|TOPLAS: Linking Programs Incrementally email@example.com (John R. Levine) (1991-03-15)|
|Re: TOPLAS: Linking Programs Incrementally firstname.lastname@example.org (1991-03-23)|
|From:||email@example.com (Marc Sabatella)|
|Organization:||Hewlett-Packard, Fort Collins, CO, USA|
|Date:||23 Mar 91 00:07:54 GMT|
>The January TOPLAS has an interesting article by Russell Quong and Mark Linton
>on incremental linking.
This was, as noted, rather old work; we have it as a Stanfaord technical
report dated December 1987 (CSL-TR-87-341).
There is also an article on "SunPro: Engineering A Practical Program
Development Environment" in "Advanced Programming Environments.
Proceedings Of An International Workshop" by Adamsm Gramlich, Muchnick,
and Tirfing; this is dated even earlier (1986). The implementation of
incremental linking was discussed only peripherally. The basic idea
seemed to be to use slop, as in Quong and Linton's work, but rather than
keep relocation and other information necessary for quick updates in
memory, it appears to be stored in the executable file. This seems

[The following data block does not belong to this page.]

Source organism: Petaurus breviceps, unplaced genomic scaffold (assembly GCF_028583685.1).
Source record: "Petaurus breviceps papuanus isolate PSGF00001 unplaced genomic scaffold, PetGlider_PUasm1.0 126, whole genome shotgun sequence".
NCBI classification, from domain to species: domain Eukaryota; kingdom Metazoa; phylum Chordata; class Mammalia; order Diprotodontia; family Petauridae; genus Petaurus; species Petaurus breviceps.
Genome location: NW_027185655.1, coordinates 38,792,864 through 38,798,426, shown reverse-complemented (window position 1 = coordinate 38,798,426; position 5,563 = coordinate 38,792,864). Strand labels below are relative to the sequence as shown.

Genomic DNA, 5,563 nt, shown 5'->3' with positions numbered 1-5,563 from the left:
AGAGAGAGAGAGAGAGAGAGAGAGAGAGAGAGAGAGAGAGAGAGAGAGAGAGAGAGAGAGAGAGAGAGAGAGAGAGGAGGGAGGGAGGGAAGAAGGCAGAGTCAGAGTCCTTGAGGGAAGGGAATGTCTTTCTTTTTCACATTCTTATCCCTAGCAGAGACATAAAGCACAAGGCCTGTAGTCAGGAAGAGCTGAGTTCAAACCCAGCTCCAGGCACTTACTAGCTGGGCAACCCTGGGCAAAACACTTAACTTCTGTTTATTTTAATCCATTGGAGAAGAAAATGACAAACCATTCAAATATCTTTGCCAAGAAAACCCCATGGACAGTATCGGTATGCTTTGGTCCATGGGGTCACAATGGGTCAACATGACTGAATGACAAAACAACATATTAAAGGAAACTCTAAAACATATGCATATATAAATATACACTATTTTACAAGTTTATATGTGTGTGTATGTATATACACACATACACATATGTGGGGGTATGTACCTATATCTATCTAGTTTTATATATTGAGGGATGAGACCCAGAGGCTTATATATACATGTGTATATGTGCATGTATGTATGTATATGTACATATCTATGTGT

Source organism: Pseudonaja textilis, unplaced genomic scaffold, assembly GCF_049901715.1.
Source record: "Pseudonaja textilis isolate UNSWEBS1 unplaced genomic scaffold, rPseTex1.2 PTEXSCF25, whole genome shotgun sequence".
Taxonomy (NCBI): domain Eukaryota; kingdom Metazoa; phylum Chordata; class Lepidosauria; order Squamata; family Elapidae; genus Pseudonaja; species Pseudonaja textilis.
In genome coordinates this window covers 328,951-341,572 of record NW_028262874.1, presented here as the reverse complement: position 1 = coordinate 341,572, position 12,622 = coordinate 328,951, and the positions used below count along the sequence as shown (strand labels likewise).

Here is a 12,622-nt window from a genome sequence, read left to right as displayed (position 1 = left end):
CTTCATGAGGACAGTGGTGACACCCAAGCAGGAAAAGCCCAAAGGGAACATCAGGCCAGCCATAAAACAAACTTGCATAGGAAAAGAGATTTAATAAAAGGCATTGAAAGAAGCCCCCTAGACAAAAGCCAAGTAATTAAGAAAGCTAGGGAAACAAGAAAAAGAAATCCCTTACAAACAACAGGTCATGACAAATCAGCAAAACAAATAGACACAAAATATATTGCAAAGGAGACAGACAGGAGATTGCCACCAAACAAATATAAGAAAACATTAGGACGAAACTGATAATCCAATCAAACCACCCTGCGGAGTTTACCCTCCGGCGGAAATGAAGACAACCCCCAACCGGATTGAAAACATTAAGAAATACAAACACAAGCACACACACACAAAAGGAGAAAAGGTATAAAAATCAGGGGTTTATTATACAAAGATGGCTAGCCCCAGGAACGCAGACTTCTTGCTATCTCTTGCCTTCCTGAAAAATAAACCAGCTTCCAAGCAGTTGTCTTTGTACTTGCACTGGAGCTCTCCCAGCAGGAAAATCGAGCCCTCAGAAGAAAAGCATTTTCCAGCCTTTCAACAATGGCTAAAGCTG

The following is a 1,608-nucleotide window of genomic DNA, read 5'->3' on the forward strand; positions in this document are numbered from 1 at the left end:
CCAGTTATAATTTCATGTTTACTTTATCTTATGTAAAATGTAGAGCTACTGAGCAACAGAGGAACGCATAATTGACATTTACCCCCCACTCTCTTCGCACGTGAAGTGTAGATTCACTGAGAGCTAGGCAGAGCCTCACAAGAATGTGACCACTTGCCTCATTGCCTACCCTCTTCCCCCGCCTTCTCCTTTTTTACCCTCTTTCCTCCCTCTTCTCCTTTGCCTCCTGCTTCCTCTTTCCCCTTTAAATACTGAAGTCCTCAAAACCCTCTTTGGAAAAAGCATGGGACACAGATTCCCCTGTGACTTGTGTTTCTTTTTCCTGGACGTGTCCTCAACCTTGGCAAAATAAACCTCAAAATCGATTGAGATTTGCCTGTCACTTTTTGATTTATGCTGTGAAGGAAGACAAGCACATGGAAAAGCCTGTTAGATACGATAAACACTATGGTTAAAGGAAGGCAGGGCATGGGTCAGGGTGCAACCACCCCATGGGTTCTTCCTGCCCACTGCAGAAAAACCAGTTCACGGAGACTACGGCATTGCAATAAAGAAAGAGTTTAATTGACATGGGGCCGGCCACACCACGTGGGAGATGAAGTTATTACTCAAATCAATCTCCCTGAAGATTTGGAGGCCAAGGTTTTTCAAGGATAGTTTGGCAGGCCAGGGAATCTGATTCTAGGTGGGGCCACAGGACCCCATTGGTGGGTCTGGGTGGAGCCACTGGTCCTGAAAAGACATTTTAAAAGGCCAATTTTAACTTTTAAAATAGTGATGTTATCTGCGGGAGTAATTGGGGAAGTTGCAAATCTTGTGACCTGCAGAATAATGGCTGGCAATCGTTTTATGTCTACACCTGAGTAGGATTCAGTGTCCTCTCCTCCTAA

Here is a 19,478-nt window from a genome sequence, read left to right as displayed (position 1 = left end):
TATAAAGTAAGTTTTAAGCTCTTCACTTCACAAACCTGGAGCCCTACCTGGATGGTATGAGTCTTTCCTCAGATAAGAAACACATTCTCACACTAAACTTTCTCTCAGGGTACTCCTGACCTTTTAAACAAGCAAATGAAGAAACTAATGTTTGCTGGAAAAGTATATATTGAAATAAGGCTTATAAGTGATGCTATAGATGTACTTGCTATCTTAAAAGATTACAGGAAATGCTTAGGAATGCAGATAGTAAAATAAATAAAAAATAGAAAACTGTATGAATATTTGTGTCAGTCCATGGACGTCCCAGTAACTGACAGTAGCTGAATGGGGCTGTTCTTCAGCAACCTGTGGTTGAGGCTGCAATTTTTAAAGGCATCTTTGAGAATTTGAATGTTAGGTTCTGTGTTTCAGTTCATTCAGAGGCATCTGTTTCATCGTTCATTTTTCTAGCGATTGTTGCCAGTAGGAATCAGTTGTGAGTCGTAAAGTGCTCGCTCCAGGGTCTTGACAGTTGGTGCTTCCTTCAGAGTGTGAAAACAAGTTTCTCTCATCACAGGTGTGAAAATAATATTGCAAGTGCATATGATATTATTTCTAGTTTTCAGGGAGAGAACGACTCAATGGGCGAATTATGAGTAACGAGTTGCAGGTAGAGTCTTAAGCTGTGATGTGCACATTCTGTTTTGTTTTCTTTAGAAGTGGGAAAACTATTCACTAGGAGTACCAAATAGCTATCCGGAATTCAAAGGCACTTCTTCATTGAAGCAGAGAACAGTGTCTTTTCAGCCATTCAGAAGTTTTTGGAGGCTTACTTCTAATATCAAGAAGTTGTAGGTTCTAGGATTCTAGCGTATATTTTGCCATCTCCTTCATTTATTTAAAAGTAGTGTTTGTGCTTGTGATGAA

reasonable to me: the data in memory was probably going to to be swapped
out anyhow, and this made it easier to work in a clustered or NFS
environment, when you can't guarantee all links would be on the same
machine. It would also work across reboots.
I tried prototyping something along the same lines as my interpretation of
SunPro. I saw improvements more or less like Quong and Linton did in the
non-overflow case (albeit with slightly more overhead, as I had to re-read
and parse the symbol table and associated relocation tables), but in the
overflow case, I got little improvement. This was probably because Quong
and Linton actually kept the entire program's text and data in memory, so
in the case of overflow, there was no need to re-read the .o's that had
not changed, whereas I still had to go back and re-read them, or at least
re-read the original executable.
Marc Sabatella (firstname.lastname@example.org)
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